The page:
Wednesday, December 02, 2009

Great. Now I'm Making Fun of Poor Kids Who Play Polo.

I don’t consider myself particularly charitable or saintly. I do, however, consider my smartassery to be a valuable public service. So color me thrilled when I hopped a few links to the left of the state dinner crashing Scandal of the Century, and wound up at a charity that teaches polo to at-risk youth. (Though nowadays we call them at-promise youth.)

I'm not doubting the value of equine therapy. I rode and cared for horses back in Woodbridge, spent several summers at Camp Wingaroo, and I believe there are few things more gratifying than hanging out with horses.

But, admit it. Take a deep breath, hug your inner smartass, and 'fess up: don't you get a tad giggly at the idea of rounding up a bunch of urban at-risk kids to teach them how to play polo? As in, the world's most hoity-toity rich person Biff-and-Muffy prenups-and-summering in the Hamptons sport? Like, maybe they pulled in some extra funding from the charity that teaches kids to drink tea with their pinkies sticking out? Or borrowed a business plan from the charity that teaches proper deportment at cotillion, or how to drink a G&T on a yacht? My brain is a total flood of hilarious mental images.

Though, perhaps my laughter signifies that I'm the sort of throwback reactionary who would have snorted at Carnegie's libraries. Or that I'm a raging class warrior who hates rich people. Or that I hate kids. Especially poor kids.

Nah. Most likely, I just think polo is kind of dooftastic.

In the comments, invent a charity that exposes at-promise children to the opportunity to try on their very own pair of fancypants.


Brando said...

I think poor kids need to be taught the poetry of Dylan Thomas. Oh wait that's the plot of "Dangerous Minds"!

How about teaching them the joys of caviar and collecting Faberge Eggs?

FoggyDew said...

Don't need to invent one, the PGA already has "The First Tee" where they teach at-risk kids how to play golf. Since there are so, so many golf courses in downtown areas (Haines Point notwithstanding.) Of course, you could always do what a friend of mine did: Practice his driving at a local cemetery.

As for inventing one: The New York Yacht Club has announced it is starting the "America's Cup Challenge" to teach at-risk kids the joy and discipline of crewing an America's Cup boat in international competition. Boat shoes and popped collars required.

Anonymous said...

My very old fashioned, very Southern great aunt once gifted me with a copy of a book titled "White Gloves and Party Manners." Your post has inspired me to collect as many copies as I can and donate them to inner city, pregnant teens.

Tina said...

Actually I think we should also include a copy of "Real Ladies do not Pump Gas" to the inner city pregnant teens reading list.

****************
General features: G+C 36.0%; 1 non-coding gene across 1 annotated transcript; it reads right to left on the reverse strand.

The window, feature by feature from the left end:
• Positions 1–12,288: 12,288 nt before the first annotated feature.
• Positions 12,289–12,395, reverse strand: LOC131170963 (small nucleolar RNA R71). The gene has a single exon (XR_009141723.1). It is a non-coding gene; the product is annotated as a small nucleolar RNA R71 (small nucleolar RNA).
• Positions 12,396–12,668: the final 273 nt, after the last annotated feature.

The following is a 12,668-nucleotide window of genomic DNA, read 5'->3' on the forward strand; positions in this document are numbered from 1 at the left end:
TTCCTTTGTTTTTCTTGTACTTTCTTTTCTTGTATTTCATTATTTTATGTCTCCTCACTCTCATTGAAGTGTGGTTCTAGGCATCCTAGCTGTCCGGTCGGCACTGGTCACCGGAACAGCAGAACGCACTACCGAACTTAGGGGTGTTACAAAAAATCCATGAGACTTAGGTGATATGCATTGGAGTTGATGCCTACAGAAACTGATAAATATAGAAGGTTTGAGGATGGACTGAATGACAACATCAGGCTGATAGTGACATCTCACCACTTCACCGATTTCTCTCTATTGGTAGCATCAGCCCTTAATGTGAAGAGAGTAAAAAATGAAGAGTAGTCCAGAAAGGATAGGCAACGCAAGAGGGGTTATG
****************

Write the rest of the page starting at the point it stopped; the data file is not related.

And Ballroom dance lessons - Viennese Waltz only though - none of that low class latin or jive stuff.

And I think it only fair that we give them a general life skills class for the silver spoon set - you know handling the paparazzi, selecting a personal assistant, air kissing, choosing the right celebrity rehab center for their personal image - that sort of thing.

Brett said...

Tiffany's Manners for Teens, you've never read it?

I'd like to write a book on interview etiquette, and one on using French and other foreign languages properly in English context. I am actually the annoying person who correctly pronounces "bruschetta," and the server doesn't know what I mean.

Yes I am a snob.

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Erik said...

I'm going to stay in the equine them and go with fox hunting.

Shannon said...

Brando - Oooh, we could teach them how to shop for Faberge eggs...only the best for our at-promise youth!

Foggy - Brand-name polos only! At-risk kids can totally shell out for Ralph Lauren.

i'mgonnabreakyourheart - Weirdly, I collect etiquette guides from the 50s and 60s...I MUST find that one!

Tina - Ballroom dance? Piffle. Let's teach them dressage!

Brett - It's not pronounced, "Bread-with-stuff-on-it"?

Erik - I bet every inner-city teen owns a hacking jacket!

Dana said...

Our lead anchor teaches etiquette classes to children who live in the projects here. As in, how to pour your tea and which forks to use in a full place setting. I love Liz, but I can only imagine how that goes over afterwards when the kids go back to their homes with no good heat and AC and suddenly want to make a full tea service.

I would love to teach a class to teach bratty American teens how to be like bratty British teens. This would involve watching lots of Catherine Tate.